Last June 14 to July 16, 2017 I visited the Oblate missions in Thailand and Laos together with Bro. Bruno Torres, OMI. It was a mixed scenery and feel of the old and the new; of modern developments, traditional customs, and varied culture; a challenging setting for our brother Oblates in non-Catholic dominated countries.
The late King of Thailand’s projects aimed to improve the lifestyle of people especially in agriculture and infrastructure. The roads are well-paved and a peaceful atmosphere prevails. Tourism serves as the biggest source of revenue. Despite the absence of police officers armed with guns, one can freely move around with no threat to one’s peace of mind or security.
We visited the Oblate missions with the Hmong community who are Buddhists coming from Laos. They are migrants who left Laos due to job opportunities in agriculture. There are few Oblates in Thailand and for the ministry of sacraments like Sunday Masses, they sacrifice their time to spread out for four (4) to five (5) Masses on Sunday in Hmong villages. Travel distance is about one to two hours to visit each community for the holy mass. The Hmongs are simple people dressed in rugged clothing. Fr. Joe showed us his convent, the separate dorms for male and female children who are studying in the public school. Fr. Joe is optimistic that the boys will become future Oblate seminarians.
The Church in Thailand is a permanent structure donated by generous people. They are so appreciative of home visits to the elderly for the dispensation of sacramentals and house blessings. However, you have to be careful of relationships being built because of the over generosity extended by Thais. An owner of a mall for example, casually offered to donate 20,000 baht for the crucifix of the church. The offer was diplomatically turned down by an assurance that a donation was supposedly already tendered.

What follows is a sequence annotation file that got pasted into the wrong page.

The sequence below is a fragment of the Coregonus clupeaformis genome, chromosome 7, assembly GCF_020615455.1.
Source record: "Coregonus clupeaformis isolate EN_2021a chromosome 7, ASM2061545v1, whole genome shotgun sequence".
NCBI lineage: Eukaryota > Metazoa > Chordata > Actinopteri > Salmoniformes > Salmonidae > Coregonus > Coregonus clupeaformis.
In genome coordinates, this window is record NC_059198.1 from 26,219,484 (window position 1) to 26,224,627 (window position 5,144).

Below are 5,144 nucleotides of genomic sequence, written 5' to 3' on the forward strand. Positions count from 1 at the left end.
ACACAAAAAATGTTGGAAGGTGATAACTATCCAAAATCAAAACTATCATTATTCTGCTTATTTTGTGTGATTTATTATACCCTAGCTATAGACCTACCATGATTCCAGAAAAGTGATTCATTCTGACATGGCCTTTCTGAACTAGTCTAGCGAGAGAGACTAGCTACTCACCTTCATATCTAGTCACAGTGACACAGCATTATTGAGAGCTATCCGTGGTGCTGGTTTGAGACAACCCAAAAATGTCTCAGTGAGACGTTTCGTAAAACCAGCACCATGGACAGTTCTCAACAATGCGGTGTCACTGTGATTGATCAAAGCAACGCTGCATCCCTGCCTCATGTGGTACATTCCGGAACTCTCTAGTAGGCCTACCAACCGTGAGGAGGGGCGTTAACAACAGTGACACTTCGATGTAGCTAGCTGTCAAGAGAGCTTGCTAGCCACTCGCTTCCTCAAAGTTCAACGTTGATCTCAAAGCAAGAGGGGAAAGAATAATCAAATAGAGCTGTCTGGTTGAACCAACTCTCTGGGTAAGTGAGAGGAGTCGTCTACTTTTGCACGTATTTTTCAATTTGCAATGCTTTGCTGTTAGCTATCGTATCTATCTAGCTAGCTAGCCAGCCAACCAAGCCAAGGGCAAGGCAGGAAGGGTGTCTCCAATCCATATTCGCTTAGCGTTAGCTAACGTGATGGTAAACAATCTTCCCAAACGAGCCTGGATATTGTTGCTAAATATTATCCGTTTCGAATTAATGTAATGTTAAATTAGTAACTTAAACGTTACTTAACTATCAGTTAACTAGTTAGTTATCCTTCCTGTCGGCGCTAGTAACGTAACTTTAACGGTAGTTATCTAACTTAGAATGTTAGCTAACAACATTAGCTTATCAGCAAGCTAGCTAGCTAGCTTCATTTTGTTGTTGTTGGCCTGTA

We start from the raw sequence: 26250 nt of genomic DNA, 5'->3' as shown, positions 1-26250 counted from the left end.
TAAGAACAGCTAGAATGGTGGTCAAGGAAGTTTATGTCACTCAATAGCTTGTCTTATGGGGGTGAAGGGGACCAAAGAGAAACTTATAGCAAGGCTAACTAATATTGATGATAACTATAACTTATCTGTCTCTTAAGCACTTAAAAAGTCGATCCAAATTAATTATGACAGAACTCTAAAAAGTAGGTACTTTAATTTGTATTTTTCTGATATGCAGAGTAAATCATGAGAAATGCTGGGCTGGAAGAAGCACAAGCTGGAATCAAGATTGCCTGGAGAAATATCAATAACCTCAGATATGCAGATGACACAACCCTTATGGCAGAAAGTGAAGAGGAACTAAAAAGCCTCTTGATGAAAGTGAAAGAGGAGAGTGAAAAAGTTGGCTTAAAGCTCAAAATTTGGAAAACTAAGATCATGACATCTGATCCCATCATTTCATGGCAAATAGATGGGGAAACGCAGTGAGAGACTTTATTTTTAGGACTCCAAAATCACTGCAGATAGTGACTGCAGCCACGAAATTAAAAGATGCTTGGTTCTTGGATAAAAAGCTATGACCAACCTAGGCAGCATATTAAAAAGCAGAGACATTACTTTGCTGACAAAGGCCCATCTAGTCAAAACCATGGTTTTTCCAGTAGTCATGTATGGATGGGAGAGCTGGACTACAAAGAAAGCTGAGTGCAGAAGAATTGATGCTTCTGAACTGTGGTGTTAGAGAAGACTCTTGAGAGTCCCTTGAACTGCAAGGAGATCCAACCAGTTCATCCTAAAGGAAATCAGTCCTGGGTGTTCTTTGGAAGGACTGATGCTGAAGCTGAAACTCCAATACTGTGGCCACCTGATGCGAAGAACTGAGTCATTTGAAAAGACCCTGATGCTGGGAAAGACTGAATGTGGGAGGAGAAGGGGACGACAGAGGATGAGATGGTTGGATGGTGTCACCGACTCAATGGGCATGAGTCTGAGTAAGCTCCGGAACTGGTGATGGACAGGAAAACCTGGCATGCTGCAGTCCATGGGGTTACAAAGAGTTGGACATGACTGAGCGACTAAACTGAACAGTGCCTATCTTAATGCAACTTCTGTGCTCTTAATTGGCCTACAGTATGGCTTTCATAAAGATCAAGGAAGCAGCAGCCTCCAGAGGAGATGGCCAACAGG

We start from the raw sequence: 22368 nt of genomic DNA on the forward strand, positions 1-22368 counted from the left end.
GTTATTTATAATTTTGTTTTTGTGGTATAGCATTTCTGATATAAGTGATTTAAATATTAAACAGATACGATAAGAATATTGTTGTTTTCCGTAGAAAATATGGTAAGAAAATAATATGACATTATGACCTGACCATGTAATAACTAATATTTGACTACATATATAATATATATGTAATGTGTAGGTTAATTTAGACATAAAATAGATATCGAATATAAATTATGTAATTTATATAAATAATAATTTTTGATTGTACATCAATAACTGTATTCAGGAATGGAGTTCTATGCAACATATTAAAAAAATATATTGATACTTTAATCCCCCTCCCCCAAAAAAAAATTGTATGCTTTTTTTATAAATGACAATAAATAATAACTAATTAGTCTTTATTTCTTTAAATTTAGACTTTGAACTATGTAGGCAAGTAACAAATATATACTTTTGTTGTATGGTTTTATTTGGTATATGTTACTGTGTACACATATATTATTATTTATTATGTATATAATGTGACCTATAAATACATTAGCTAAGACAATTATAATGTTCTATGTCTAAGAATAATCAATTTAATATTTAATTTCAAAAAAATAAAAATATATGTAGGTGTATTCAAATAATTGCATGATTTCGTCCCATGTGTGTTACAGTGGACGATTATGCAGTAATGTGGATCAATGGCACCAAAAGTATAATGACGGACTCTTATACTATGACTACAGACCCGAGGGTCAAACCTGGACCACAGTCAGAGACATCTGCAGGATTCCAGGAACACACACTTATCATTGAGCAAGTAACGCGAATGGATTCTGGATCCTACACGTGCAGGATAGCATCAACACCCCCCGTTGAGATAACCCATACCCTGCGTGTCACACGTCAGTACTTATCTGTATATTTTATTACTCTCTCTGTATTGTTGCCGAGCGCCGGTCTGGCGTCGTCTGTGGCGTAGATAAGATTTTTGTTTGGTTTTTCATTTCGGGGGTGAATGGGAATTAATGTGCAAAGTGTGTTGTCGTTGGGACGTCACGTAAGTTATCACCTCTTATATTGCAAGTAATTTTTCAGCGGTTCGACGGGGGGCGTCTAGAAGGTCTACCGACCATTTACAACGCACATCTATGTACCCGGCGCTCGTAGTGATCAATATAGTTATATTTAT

What I enjoyed most was visiting temples and the 20-minute ride on an elephant for 600 baht. We were invited for the birthday of the Princess on July 4 at the capitol. It was so quiet although there were lots of people. During the ritual ceremony, Buddhist monks first had their monotoned prayer with plenty of bowing to the Princess’ portrait. Then ten Muslims said prayers in front of the big picture of the princess. The last were the Catholics: some Sisters coming from St. Joseph High School, a supporting choir of students, while Bro. Bruno, Fr. Joe and I led the prayers. Every July, all the provinces have to celebrate the birthday in front of the picture. Government officials came and I offered my congratulations to the Governor for the occasion with the following remark, “Your country is a model to me with its beautiful roads, peaceful environment and warm-hearted people.
Government employees wore either clothes in black or black and white as they were still mourning for the deceased King who will be cremated on October 26. Every town has a big picture of the highly respected Thai King and every establishment has a picture of the King with a simple Buddhist shrine called “House of God” (like an altar) with a black or white elephant statue.
Bangkok to Laos is a 10-hour travel in a double-decker, left-hand drive, air-conditioned bus. We spent ten (10) days in Laos. Every five (5) hours, the bus makes a stop for trips to the rest rooms and a hot noodle break. The double-decked tourist bus ride was so comfortable. You can recline your seat to the fullest and take a nap. Free coffee, biscuits and a good movie were on hand.
The whole scenery of Laos is a delightful picture in green – green teeming agriculture, verdant forests and mountains, with shady trees along the 8-lane highway. Impressively, care for the environment is evident for you don’t see any pollution in the Mekong River; it is so clean. Balete trees can be seen along the highway. The big income is derived from the provision of electricity tapped from the Mekong River and sold to Thailand. As a sign of the “old” times, the signboards are still written in French, houses remain unlocked, and the people are hard at work. No idle person could be seen hanging around nor male adults drinking about. Laotians help each other when approached for aid. They are very generous people.